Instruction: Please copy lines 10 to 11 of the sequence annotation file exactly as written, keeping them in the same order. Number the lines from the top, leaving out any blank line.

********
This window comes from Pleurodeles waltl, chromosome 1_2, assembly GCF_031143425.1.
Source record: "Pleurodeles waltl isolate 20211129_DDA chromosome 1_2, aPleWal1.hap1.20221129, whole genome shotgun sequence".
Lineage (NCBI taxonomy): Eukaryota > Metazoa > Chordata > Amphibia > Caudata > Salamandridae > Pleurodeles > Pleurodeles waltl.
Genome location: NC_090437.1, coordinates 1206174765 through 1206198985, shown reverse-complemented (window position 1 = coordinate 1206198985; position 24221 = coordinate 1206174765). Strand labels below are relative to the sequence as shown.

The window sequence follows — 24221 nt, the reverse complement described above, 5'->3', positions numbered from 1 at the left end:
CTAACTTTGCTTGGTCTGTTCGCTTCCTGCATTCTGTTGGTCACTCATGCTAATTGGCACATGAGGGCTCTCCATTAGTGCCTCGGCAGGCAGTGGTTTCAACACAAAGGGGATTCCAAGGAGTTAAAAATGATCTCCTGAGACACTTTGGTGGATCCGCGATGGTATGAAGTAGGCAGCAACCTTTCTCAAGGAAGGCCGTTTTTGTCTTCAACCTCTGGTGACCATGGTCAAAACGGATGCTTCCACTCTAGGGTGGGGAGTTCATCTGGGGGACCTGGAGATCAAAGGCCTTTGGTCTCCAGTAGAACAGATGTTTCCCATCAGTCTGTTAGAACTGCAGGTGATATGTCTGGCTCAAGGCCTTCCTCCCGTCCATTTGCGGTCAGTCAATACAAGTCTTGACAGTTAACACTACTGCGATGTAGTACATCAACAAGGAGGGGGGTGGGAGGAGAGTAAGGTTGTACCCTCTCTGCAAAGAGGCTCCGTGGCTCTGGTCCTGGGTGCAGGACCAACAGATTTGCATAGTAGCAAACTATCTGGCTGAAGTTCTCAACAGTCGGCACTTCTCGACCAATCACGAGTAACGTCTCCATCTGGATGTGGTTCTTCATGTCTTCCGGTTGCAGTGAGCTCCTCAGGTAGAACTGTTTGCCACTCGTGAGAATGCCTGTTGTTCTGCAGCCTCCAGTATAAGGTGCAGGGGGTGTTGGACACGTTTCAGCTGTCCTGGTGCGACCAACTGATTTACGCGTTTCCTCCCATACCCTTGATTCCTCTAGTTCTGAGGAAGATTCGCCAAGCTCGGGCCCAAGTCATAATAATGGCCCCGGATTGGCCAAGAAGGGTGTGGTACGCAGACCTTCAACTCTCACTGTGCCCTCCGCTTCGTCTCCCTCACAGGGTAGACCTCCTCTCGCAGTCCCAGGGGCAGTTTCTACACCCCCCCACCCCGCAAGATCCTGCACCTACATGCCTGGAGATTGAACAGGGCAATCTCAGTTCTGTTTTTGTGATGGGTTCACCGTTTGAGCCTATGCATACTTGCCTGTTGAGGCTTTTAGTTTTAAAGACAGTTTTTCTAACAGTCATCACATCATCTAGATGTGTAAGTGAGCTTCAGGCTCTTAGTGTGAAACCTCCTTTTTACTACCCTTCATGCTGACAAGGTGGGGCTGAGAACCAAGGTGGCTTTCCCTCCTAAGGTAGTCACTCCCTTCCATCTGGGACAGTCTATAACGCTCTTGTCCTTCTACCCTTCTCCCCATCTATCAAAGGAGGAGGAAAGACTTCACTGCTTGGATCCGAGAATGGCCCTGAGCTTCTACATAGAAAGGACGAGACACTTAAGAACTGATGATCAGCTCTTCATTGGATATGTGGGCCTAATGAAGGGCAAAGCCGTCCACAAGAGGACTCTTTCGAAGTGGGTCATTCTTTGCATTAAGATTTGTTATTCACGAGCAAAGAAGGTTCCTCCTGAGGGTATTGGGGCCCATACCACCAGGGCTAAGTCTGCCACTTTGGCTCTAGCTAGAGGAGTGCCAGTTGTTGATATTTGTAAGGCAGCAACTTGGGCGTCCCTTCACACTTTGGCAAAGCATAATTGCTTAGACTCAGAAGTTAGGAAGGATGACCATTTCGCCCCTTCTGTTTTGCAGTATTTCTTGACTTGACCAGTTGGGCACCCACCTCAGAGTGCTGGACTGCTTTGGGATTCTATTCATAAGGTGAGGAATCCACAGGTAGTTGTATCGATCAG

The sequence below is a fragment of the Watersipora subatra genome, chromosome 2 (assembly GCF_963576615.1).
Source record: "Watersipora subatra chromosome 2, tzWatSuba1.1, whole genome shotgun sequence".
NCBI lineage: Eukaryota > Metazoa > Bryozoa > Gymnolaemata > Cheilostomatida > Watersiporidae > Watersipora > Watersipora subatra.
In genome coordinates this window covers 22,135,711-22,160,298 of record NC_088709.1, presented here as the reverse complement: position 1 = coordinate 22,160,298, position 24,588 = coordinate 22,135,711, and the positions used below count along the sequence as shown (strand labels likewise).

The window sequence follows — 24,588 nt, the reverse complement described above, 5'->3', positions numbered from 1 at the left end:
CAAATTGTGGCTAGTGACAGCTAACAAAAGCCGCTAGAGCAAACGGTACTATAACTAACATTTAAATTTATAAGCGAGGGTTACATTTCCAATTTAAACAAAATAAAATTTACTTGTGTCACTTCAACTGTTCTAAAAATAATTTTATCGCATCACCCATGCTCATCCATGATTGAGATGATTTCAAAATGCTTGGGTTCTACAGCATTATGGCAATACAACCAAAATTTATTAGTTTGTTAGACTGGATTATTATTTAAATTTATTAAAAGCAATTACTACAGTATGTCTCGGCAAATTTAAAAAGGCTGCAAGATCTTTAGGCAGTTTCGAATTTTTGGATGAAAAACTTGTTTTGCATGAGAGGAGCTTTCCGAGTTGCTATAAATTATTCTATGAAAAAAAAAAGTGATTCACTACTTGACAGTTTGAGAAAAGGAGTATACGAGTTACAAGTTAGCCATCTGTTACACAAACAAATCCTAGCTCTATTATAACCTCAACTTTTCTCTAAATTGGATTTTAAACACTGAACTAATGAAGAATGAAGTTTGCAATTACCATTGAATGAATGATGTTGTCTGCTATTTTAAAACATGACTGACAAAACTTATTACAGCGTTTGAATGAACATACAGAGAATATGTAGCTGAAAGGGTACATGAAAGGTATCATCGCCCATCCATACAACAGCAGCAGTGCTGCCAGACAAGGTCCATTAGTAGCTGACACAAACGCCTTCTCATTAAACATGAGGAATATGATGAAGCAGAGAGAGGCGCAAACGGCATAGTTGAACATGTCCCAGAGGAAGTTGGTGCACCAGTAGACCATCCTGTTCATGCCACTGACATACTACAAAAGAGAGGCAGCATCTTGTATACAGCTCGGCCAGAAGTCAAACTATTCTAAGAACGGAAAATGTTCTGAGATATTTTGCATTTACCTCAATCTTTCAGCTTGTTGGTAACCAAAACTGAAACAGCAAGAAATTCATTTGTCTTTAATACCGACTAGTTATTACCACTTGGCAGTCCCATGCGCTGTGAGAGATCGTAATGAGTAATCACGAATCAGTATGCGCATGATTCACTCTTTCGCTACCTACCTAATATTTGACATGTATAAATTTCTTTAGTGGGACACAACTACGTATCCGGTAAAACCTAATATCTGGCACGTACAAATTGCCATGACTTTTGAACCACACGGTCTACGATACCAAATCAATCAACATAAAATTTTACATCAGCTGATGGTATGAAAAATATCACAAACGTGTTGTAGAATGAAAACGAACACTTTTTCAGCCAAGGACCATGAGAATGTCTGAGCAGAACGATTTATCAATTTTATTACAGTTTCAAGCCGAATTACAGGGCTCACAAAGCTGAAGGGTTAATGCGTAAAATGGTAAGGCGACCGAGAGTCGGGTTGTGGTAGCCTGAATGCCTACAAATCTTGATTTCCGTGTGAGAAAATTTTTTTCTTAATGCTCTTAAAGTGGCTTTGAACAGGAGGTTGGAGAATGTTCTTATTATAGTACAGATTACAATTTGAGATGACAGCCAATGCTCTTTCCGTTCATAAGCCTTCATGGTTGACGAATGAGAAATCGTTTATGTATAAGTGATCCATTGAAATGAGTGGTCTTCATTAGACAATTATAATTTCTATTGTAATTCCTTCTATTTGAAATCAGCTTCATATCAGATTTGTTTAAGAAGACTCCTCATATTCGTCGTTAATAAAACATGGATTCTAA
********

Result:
In genome coordinates this window covers 22,135,711-22,160,298 of record NC_088709.1, presented here as the reverse complement: position 1 = coordinate 22,160,298, position 24,588 = coordinate 22,135,711, and the positions used below count along the sequence as shown (strand labels likewise).

The window sequence follows — 24,588 nt, the reverse complement described above, 5'->3', positions numbered from 1 at the left end: